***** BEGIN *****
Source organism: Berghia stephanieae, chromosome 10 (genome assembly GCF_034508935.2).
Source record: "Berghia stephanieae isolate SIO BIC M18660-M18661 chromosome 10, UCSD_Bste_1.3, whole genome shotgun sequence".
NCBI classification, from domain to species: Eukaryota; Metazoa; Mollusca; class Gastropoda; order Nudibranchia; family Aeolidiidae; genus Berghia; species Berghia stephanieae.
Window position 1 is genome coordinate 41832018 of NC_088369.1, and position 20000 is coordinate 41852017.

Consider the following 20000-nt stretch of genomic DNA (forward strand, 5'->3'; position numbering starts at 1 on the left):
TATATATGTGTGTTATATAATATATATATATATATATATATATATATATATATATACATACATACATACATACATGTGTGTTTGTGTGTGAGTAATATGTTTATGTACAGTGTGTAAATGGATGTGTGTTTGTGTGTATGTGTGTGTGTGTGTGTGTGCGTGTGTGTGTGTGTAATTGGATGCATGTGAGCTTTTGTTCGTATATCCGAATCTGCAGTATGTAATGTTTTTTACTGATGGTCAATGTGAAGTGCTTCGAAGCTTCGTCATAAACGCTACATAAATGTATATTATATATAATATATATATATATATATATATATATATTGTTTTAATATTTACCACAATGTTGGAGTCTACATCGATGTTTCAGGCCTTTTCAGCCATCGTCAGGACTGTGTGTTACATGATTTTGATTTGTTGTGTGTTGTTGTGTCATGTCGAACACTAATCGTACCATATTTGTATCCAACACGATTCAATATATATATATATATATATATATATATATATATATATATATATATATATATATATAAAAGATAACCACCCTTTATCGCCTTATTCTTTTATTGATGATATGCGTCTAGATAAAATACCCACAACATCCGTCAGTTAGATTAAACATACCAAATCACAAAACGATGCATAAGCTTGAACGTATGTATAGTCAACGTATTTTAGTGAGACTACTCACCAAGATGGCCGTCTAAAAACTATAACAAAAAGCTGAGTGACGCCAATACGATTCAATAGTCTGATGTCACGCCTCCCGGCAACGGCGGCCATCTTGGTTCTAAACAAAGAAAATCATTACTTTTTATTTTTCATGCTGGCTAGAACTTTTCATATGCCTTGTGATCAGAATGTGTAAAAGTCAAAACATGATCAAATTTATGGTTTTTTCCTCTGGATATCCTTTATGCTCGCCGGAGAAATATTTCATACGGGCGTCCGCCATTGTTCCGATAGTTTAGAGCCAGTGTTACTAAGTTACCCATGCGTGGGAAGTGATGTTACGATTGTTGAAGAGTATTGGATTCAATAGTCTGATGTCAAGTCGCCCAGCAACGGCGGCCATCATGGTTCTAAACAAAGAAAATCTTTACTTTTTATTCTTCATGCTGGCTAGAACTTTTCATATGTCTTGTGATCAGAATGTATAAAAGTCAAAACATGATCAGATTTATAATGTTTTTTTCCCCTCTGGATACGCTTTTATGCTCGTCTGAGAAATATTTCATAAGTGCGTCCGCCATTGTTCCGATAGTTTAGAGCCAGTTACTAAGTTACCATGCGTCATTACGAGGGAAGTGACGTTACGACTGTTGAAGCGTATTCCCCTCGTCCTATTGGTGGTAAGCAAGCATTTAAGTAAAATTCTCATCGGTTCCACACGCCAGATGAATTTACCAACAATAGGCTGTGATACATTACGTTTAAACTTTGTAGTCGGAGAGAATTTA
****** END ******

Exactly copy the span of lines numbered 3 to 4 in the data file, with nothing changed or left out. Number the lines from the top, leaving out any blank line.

NCBI classification, from domain to species: Eukaryota; Metazoa; Mollusca; class Gastropoda; order Nudibranchia; family Aeolidiidae; genus Berghia; species Berghia stephanieae.
Window position 1 is genome coordinate 41832018 of NC_088369.1, and position 20000 is coordinate 41852017.